n 1972, singer/harmonica player Huey Lewis and keyboardist Sean Hopper joined the Bay Area jazz-funk band Clover. Clover recorded several albums in the 1970s, and in the middle of the decade transplanted themselves to England to become part of the UK pub rock scene for a time. Without Lewis (but with Hopper), they eventually became the original backing band for Elvis Costello‘s first album My Aim Is True. Lewis also worked with Irish band Thin Lizzy, contributing harmonica to the song “Baby Drives Me Crazy,” recorded onstage for the Live and Dangerous album. Lizzy bassist/vocalist Phil Lynott introduces Lewis by name during the song. The band returned to the Bay Area by the end of the 1970s.
Clover’s main competition in the Bay Area jazz-funk scene was a band called Soundhole, whose members included drummer Bill Gibson, saxophonist/guitarist Johnny Colla, and bassist Mario Cipollina (younger brother of John Cipollina). Like Clover, Soundhole had spent time backing a famous singer, Van Morrison. After getting a singles contract from Phonogram Records in 1978, Huey Lewis united his former bandmate and three of his former rivals to form a new group, Huey Lewis & The American Express. In 1979 they recorded and released a single, “Exo-Disco” (a disco version of the theme from the film Exodus), that was largely ignored. The B-side of this record, “Kick Back”, was a song that had previously been performed live by Lewis and his former band, Clover. In 1979, the band wooed guitarist Chris Hayes and moved to Chrysalis Records. After the credit card organization American Express complained, in January 1980 they changed their name to Huey Lewis and the News.
Later in 1980, the band issued their first studio album, a self-titled LP, Huey Lewis and the News. It went largely unnoticed. In 1982, the band released their second studio album, the self-produced Picture This. The album turned gold, fueled by the breakout success of the hit single “Do You Believe in Love“, written by former Clover producer Mutt Lange. Largely because of the single, the album remained on the Billboard 200 album chart for 35 weeks and peaked at No. 13. The follow-up singles from Picture This, “Hope You Love Me Like You Say You Do” and “Workin’ for a Livin’“, followed with limited success, though the video for “Workin’ for a Livin’” received considerable airplay on MTV and HBO‘s Video Jukebox.
Due to record label delays on the release of their third studio album, Sports, Huey Lewis and the News was back to square one in late 1983, touring small clubs in a bus to promote the record (eventually known as the “Workin’ for a Livin’” tour). The new album initially hit No. 6 in the U.S. when first released. However, Sports slowly became a number-one hit in 1984 and multi-platinum success in 1985, thanks to the band’s frequent touring and a series of videos that received heavy MTV airplay. Four singles from the album reached the top ten of the Billboard Hot 100: “Heart and Soul” reached No. 8, while “I Want a New Drug,” “The Heart of Rock & Roll,” and “If This Is It” all reached No. 6. The album has sold over 10 million copies in the U.S. alone.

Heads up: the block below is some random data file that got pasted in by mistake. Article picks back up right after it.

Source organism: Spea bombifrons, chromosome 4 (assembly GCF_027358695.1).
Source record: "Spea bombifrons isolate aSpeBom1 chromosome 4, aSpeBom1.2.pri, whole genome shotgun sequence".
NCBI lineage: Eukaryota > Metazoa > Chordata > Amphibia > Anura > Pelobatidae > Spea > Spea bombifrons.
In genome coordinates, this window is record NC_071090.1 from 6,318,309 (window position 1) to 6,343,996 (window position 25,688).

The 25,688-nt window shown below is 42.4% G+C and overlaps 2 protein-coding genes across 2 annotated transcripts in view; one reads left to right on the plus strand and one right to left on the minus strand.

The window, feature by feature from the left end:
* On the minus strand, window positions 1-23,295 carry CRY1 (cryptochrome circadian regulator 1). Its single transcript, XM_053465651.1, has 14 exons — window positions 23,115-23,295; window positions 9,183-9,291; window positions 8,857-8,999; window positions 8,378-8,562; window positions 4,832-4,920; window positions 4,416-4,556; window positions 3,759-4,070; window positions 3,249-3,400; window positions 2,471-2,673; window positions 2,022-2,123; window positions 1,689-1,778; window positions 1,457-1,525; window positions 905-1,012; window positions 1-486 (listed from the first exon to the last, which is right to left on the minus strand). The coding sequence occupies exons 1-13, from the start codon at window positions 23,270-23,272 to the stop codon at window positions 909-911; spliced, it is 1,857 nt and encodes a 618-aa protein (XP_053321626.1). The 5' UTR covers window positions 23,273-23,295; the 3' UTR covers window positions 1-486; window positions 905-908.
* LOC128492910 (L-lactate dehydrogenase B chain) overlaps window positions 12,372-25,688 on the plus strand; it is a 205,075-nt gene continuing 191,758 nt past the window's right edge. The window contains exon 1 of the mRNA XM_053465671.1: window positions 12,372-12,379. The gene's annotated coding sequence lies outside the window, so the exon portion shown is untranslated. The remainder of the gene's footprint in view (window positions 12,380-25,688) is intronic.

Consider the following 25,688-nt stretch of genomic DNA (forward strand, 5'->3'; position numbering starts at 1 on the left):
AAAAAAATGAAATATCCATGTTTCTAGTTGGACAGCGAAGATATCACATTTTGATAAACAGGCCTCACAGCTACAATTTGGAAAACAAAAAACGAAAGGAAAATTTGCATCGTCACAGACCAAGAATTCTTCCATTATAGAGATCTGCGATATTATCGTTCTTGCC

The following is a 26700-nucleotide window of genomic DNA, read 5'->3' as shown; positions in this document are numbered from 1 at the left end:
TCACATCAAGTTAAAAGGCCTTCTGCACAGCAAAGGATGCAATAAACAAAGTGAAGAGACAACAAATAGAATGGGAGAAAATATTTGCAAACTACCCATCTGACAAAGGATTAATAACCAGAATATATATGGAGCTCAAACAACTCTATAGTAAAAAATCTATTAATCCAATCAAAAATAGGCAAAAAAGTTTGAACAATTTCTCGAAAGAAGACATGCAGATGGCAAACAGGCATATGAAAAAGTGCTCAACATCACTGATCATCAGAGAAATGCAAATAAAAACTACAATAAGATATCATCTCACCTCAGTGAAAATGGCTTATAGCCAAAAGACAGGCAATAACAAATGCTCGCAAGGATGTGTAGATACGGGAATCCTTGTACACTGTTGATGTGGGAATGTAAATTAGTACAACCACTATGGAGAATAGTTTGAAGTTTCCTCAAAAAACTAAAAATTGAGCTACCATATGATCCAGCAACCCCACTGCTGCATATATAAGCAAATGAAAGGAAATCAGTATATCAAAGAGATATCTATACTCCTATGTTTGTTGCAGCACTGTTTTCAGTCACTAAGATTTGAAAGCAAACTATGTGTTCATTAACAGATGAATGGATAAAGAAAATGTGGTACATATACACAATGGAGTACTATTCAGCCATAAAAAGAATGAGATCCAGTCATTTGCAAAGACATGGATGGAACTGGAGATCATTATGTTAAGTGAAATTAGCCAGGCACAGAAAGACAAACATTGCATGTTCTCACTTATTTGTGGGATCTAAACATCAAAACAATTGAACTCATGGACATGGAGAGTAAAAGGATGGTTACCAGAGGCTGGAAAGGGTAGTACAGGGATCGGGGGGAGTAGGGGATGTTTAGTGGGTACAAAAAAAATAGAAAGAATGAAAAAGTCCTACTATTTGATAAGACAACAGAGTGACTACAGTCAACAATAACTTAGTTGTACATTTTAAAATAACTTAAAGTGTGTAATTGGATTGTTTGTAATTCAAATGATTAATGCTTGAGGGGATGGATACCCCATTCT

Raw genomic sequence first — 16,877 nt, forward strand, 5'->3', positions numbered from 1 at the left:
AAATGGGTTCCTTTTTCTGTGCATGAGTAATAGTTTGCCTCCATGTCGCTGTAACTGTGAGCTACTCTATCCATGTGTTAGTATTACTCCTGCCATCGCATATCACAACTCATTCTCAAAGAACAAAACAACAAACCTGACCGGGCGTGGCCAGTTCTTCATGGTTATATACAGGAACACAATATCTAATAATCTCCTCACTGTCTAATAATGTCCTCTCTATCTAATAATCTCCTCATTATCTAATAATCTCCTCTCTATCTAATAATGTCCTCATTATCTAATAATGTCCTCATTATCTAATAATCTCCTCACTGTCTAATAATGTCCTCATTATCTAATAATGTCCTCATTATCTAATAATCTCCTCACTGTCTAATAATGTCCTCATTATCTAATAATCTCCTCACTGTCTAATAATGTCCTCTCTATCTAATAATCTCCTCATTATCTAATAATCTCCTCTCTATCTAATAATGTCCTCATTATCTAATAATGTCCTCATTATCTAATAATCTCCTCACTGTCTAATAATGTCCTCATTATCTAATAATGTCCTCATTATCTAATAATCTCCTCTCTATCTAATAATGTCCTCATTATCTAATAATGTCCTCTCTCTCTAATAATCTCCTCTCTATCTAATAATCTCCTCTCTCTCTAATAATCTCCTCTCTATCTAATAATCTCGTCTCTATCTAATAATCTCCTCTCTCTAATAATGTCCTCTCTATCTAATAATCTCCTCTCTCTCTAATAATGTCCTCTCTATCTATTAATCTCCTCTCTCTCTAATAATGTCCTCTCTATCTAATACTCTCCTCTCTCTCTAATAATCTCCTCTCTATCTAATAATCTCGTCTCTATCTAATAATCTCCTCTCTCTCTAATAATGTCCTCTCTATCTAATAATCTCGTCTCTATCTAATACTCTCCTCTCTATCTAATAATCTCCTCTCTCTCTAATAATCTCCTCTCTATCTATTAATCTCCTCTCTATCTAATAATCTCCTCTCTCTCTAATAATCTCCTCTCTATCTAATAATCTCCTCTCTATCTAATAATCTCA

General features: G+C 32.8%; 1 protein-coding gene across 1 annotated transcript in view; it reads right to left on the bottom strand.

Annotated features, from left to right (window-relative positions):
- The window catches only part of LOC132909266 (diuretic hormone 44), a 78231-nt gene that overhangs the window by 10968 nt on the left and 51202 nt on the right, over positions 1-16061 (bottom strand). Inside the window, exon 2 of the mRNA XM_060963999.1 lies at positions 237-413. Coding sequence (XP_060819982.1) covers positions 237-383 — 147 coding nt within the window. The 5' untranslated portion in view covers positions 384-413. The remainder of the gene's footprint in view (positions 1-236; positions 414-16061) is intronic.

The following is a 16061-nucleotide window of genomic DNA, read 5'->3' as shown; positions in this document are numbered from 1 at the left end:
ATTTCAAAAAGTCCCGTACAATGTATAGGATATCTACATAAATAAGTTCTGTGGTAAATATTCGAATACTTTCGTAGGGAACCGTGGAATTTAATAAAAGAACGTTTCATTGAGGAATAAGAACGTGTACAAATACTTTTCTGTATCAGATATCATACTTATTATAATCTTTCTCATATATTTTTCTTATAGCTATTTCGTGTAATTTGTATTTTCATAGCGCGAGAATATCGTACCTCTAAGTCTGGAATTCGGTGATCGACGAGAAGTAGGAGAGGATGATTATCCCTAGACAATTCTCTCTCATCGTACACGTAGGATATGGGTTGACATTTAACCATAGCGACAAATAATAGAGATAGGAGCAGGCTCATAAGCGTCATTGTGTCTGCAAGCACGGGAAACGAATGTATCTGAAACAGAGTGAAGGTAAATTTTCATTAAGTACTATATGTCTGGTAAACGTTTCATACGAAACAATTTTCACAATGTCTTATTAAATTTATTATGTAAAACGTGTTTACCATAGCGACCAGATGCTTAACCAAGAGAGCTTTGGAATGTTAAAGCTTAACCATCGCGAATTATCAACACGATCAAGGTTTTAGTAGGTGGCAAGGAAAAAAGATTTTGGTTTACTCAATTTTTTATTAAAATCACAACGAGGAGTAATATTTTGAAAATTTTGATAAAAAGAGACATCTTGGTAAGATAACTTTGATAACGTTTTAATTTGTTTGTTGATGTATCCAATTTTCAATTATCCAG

Their song “The Power of Love” was a number-one U.S. hit and featured in the 1985 film Back to the Future, for which they also recorded the song, “Back in Time“. Lewis has a cameo appearance in the film as a faculty member who rejects Marty McFly’s band’s audition for the school’s “Battle of the Bands” contest. As an inside joke, the piece the band plays is an instrumental heavy metal version of “The Power of Love” (Lewis’s response: “Sorry, fellas … I’m afraid you’re just too darn loud”). “The Power of Love” was nominated for an Academy Award.
Following the success of “The Power of Love” and Back to the Future, Huey Lewis and the News released their fourth studio album, Fore! in 1986. Fore! followed the success of Sports and reached number-one on the Billboard 200. The album spawned the number-one singles, “Stuck with You” and “Jacob’s Ladder” as well as the mainstream rock hit “Hip to Be Square“. In all, the album had five top-ten singles on the Billboard Hot 100 and was certified triple platinum.
The band continued to tour throughout 1987, and released Small World in 1988. After two hit, multi-platinum albums, Small World was considered a commercial disappointment, peaking at No. 11 and only going platinum. The album, which was more jazz and less rock than their previous albums, had one top ten single, “Perfect World”, which reached No. 3 on the pop chart. The album was voted by Rolling Stone Magazine as the worst album of 1988.
At the end of the Small World tour in 1989, the band took a break from recording and heavy touring and parted ways with Chrysalis Records. In 1991, they released Hard at Play on the EMI label, which went back to the R&B/rock sound of their earlier albums, and released the hit singles, “Couple Days Off” (No. 11) and “It Hit Me Like a Hammer” (No. 21). The album was certified Gold (eventually hitting the one million sales mark) and the band headlined another world tour in support of the release, which would be their last album of new material for a decade.
The band once again changed labels, this time signing with Elektra Records, releasing a cover album in 1994 called Four Chords & Several Years Ago featuring doo-wop and rock songs from the 1950s and 1960s. This was the last album released with bassist Mario Cipollina, who left the band after the Four Chords & Several Years Ago world tour ended. The album charted on the Billboard 200 and had two hits on adult contemporary radio. In early 1997, the band released their first greatest hits album, Time Flies, which focused primarily on the releases from Picture This, Sports, and Fore!, and included four new tracks.